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Book Review: William Henry Fox Talbot: Beyond Photography


Book Review William Henry Fox Talbot: Beyond Photography By Mirjam Brusius, Katrina Dean, & Chitra Ramalingam Reviewed by Alexandra Huddleston William Henry Fox Talbot: Beyond Photography is an illustrated collection of twelve academic essays on the eponymous inventor of numerous early photographic technologies.

William Henry Fox Talbot: Beyond Photography.
 By Mirjam Brusius, Katrina Dean, & Chitra Ramalingam.
Yale University Press, 2013.
 
William Henry Fox Talbot: Beyond Photography
Reviewed by Alexandra Huddleston

William Henry Fox Talbot: Beyond Photography
By Mirjam Brusius, Katrina Dean, and Chitra Ramalingam

$75.00
Yale University Press, New Haven, 2013. 328 pp., 100 color illustrations, 7x10".


William Henry Fox Talbot: Beyond Photography is an illustrated collection of twelve academic essays on the eponymous inventor of numerous early photographic technologies. The stated aim of the work is to use recent research on Talbot’s archive of manuscripts, notebooks, correspondences, and photographs to contextualize Talbot and his photographic discoveries within the framework of his other research and of the historical, cultural, and scientific context he inhabited.

As a collective, the essays effectively do just that, and a quick glance at the biographies of their authors shows why the essays are so persuasive and why the subtitle is aptly ‘beyond photography.’ Talbot was the quintessential polymath, and his work on photography’s discovery is only the most well know of his many research topics. He was also a botanist (with a particular interest in mosses), a mathematician (with a focus on elliptic functions), an Assyriologist (who worked on the early decipherment of cuneiform), and an amateur fiction writer. His accomplishments in many of these fields may never have been groundbreaking, but they are significant enough that the expertise of the historians of mathematics, science, and Ancient Middle Eastern science who have contributed some of the included essays brings a necessary perspective to Talbot’s work and his place in art and scientific history.

William Henry Fox Talbot: Beyond Photography. By Mirjam Brusius, Katrina Dean, & Chitra RamalingamYale University Press, 2013.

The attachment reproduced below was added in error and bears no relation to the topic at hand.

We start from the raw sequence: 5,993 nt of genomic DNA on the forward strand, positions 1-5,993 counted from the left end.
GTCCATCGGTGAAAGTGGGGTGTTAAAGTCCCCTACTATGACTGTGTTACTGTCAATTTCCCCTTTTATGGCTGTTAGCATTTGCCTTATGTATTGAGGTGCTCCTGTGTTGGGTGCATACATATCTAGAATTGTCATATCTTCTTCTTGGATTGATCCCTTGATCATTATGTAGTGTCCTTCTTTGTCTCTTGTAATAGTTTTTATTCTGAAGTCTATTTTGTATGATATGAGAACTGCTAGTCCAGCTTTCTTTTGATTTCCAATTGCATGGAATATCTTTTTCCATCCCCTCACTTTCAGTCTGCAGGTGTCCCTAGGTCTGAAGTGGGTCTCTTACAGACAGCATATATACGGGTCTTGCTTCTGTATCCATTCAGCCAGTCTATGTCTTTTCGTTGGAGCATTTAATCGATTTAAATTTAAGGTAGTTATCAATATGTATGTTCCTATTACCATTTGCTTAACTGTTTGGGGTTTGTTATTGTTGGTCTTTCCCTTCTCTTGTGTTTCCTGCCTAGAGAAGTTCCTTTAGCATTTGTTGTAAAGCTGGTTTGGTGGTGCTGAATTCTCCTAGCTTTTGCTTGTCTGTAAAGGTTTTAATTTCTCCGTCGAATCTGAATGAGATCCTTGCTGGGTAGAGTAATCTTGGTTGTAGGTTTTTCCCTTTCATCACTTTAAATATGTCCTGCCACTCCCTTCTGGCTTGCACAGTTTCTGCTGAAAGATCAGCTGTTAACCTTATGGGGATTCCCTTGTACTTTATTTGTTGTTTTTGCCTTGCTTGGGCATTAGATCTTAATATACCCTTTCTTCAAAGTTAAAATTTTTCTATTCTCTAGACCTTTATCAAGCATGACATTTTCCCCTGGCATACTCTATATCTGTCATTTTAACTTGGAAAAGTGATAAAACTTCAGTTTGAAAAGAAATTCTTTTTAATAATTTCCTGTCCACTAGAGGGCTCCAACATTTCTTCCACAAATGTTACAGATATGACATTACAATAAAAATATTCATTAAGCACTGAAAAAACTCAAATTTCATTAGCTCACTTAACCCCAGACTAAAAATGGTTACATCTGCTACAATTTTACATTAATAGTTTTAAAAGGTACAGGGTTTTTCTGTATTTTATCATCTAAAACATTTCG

Individual readers will most likely choose their favorite essays depending on their own particular interests and preoccupations, and there is a wide range to choose from. I was particular fascinated by Larry J Schaaf’s piece 'The Caxton of Photography:' Talbot’s Etchings of Light since I was not aware that Talbot discovered the halftone dot and developed early techniques of photogravure.

William Henry Fox Talbot: Beyond Photography. By Mirjam Brusius, Katrina Dean, & Chitra RamalingamYale University Press, 2013.

Perhaps the most startling quote for readers who only know of Talbot as Britain’s contestant for the inventor of photography is Eleanor Robson’s statement at the end of her essay “Bel and the Dragon: Deciphering Cuneiform after Decipherment”: “Assyriology provided, in short, a limitless source of apparently unattractive and intractable problems of the sort that Talbot had relished since he was a child. From this perspective it is clear that Talbot’s Assyriology was far from an irrelevance, an old man’s hobby with which he idled away the quiet decades between his great invention and his death. On the contrary—indeed, to be deliberately contrarian—one could even argue that photography was just a phase he went through on the way to finding his true vocation.”

William Henry Fox Talbot: Beyond Photography. By Mirjam Brusius, Katrina Dean, & Chitra RamalingamYale University Press, 2013.

William Henry Fox Talbot: Beyond Photography is part of a series of works on British art published by the Yale Center for British Art and the Paul Mellon Center for Studies in British Art. There are relatively few photographs in the book, and the work makes no apologies for its academic approach—and it has no reason to. However, a reader seeking an image-rich study or a more introductory text on early British photography would probably be more likely to enjoy a different work (such as Impressed by Light: British Photographs from Paper Negative, 1840-1860 or a the fairly recent publication of a reproduction of The Pencil of Nature). Nonetheless, anyone who enjoys lifting higher the veil thrown by the obscurities of time and culture over the past, will enjoy the light shed by the essays of this book on one of photography’s pioneers.—ALEXANDRA HUDDLESTON


ALEXANDRA HUDDLESTON is an American photographer who was born in Freetown, Sierra Leone, and grew up in the Washington, DC area and in West Africa. She holds a BA from Stanford University and an MS in broadcast journalism from Columbia University. Her work has been published in The New York TimesZeit Magazine, and National Geographic Explorer, and exhibited in group and solo shows worldwide. Among other honors, she has received a Fulbright Grant for her photographic work. Her prints are in the permanent collection of the US Library of Congress Prints and Photographs Division and the Smithsonian Institution National Museum of African Art Eliot Elisofon Photo Archives. In 2012 Huddleston published the collaborative artists’ book Lost Things under her own imprint, The Kyoudai Press. 333 Saints: A Life of Scholarship in Timbuktu is her second book and Searching for Lost Time: Night Photographs from Timbuktu is her third. http://www.alexandrahuddleston.com

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